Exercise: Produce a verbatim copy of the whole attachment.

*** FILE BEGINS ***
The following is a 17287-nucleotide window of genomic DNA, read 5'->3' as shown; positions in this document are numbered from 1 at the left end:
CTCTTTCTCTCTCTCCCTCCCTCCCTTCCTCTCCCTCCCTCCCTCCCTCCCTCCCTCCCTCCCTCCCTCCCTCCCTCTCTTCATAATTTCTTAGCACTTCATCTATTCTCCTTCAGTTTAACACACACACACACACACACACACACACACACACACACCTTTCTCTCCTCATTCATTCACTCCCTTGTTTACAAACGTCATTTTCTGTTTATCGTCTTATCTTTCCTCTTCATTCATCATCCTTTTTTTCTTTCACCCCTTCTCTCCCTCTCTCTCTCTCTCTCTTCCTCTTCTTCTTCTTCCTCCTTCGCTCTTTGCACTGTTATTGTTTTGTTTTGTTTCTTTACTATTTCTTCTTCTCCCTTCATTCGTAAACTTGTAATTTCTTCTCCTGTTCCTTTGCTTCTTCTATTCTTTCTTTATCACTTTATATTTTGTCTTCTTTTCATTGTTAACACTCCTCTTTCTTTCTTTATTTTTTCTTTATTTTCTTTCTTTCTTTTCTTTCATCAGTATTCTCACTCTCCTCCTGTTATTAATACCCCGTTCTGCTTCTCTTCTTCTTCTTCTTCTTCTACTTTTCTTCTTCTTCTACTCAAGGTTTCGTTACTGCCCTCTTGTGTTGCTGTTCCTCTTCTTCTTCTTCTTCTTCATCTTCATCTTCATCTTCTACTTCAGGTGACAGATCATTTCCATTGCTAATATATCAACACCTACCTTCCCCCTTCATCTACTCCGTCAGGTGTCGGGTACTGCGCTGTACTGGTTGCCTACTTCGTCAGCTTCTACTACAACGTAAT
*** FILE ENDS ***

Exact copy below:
The following is a 17287-nucleotide window of genomic DNA, read 5'->3' as shown; positions in this document are numbered from 1 at the left end:
CTCTTTCTCTCTCTCCCTCCCTCCCTTCCTCTCCCTCCCTCCCTCCCTCCCTCCCTCCCTCCCTCCCTCCCTCCCTCTCTTCATAATTTCTTAGCACTTCATCTATTCTCCTTCAGTTTAACACACACACACACACACACACACACACACACACACACCTTTCTCTCCTCATTCATTCACTCCCTTGTTTACAAACGTCATTTTCTGTTTATCGTCTTATCTTTCCTCTTCATTCATCATCCTTTTTTTCTTTCACCCCTTCTCTCCCTCTCTCTCTCTCTCTCTTCCTCTTCTTCTTCTTCCTCCTTCGCTCTTTGCACTGTTATTGTTTTGTTTTGTTTCTTTACTATTTCTTCTTCTCCCTTCATTCGTAAACTTGTAATTTCTTCTCCTGTTCCTTTGCTTCTTCTATTCTTTCTTTATCACTTTATATTTTGTCTTCTTTTCATTGTTAACACTCCTCTTTCTTTCTTTATTTTTTCTTTATTTTCTTTCTTTCTTTTCTTTCATCAGTATTCTCACTCTCCTCCTGTTATTAATACCCCGTTCTGCTTCTCTTCTTCTTCTTCTTCTTCTACTTTTCTTCTTCTTCTACTCAAGGTTTCGTTACTGCCCTCTTGTGTTGCTGTTCCTCTTCTTCTTCTTCTTCTTCATCTTCATCTTCATCTTCTACTTCAGGTGACAGATCATTTCCATTGCTAATATATCAACACCTACCTTCCCCCTTCATCTACTCCGTCAGGTGTCGGGTACTGCGCTGTACTGGTTGCCTACTTCGTCAGCTTCTACTACAACGTAAT